Two of my favorite books from this summer are my current “must read” recommendations.

Elisabeth Elliot was a woman of faith whose many books inspired me from a young age with her accounts of serving as a missionary in Ecuador even after her first husband, Jim Elliot, was murdered by the tribes they were trying to reach (see Through Gates of Splendor).  Her gift of writing resulted in more than 20 books and countless articles on faith and Christian living that always seemed to come back to the themes of God’s faithfulness and trustworthiness.

When she died on June 15, 2015 after suffering from the effects of dementia for years, part of my sadness was the realization that there would be no more additions to her theological oeuvre.

I was delighted this summer to see a new book from Elisabeth Elliot, an adaption of a series of talks she gave on suffering.  Suffering is Never for Nothing starts with an insightful definition: “Suffering is having what you don’t want or wanting what you don’t have.” And, she invites us to learn from suffering because she believed “the deepest things that I have learned in my own life have come from the deepest suffering.”

The book outlines four themes she believes should guide our understanding of and response to suffering: acceptance, gratitude, offering and transfiguration. They are not easy truths but they are steeped in scripture and explored through decades of her experiences with deep suffering.

The second book is likely a surprise because it is a children’s book. But, C.S. Lewis wrote “A children’s story that can only be enjoyed by children is not a good children’s story in the slightest.”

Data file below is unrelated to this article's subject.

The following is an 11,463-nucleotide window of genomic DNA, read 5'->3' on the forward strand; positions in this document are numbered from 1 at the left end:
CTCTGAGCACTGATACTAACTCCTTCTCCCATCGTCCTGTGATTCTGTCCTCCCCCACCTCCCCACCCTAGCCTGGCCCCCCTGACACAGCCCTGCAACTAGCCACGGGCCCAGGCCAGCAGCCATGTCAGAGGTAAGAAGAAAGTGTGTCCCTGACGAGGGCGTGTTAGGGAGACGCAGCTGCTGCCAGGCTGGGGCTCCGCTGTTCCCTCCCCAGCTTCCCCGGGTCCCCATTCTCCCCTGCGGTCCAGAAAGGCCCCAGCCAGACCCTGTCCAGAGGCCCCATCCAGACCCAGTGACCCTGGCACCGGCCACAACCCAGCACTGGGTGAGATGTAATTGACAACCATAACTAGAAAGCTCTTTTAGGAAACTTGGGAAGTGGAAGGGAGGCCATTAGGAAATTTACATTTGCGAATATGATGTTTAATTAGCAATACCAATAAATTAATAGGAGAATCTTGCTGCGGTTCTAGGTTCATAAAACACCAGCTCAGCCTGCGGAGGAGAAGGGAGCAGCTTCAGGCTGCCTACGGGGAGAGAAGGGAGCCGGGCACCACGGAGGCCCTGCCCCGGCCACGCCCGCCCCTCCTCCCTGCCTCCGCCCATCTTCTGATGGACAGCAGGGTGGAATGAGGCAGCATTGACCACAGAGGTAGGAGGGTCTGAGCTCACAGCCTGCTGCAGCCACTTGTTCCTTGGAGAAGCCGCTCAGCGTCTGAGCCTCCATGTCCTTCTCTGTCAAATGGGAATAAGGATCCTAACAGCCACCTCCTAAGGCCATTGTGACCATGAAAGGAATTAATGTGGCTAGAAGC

This perceptive book encourages the reader to consider how to respond with empathy to someone who is suffering. The Rabbit Listened tells the story of a little child who experiences a small difficulty, a creation of building blocks that is destroyed by flock of birds, but it feels very hard and sad. Lots of animals try to help, assuming they know the right response. Finally, the rabbit comes by, and upon seeing the mess, stops, sits down close to the hurting child and listens.

The story reminds me of Job’s friends who when they found Job after learning of the devasting loss of his children and property, “began to weep aloud, and they tore their robes and sprinkled dust on their heads. Then they sat on the ground with him for seven days and seven nights. No one said a word to him, because they saw how great his suffering was” (Job 2:12–13).

All is well,

Lisa

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